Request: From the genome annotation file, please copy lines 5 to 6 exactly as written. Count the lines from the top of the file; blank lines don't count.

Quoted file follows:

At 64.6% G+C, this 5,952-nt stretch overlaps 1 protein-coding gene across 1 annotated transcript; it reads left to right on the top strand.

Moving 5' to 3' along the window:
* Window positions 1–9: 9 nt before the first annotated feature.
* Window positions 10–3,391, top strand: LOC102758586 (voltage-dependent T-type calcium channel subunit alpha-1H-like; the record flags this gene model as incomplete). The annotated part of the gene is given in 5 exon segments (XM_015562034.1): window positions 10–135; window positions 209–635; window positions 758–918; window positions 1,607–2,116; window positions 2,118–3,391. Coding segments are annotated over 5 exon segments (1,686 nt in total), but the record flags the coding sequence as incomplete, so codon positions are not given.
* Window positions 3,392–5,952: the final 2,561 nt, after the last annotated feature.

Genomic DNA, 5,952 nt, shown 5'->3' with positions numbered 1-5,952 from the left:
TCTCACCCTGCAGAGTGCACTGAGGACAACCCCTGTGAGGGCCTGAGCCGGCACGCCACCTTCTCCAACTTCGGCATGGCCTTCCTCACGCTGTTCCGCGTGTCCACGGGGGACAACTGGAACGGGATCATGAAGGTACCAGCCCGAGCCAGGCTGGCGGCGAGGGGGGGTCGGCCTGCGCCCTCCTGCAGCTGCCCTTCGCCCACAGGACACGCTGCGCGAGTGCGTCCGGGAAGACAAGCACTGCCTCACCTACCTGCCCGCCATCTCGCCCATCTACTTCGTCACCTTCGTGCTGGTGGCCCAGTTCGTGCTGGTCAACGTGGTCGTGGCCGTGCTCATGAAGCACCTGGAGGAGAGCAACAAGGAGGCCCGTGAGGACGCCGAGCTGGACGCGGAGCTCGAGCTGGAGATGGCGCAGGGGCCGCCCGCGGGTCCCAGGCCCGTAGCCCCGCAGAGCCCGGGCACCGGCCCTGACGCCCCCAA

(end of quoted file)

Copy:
* Window positions 3,392–5,952: the final 2,561 nt, after the last annotated feature.

Genomic DNA, 5,952 nt, shown 5'->3' with positions numbered 1-5,952 from the left: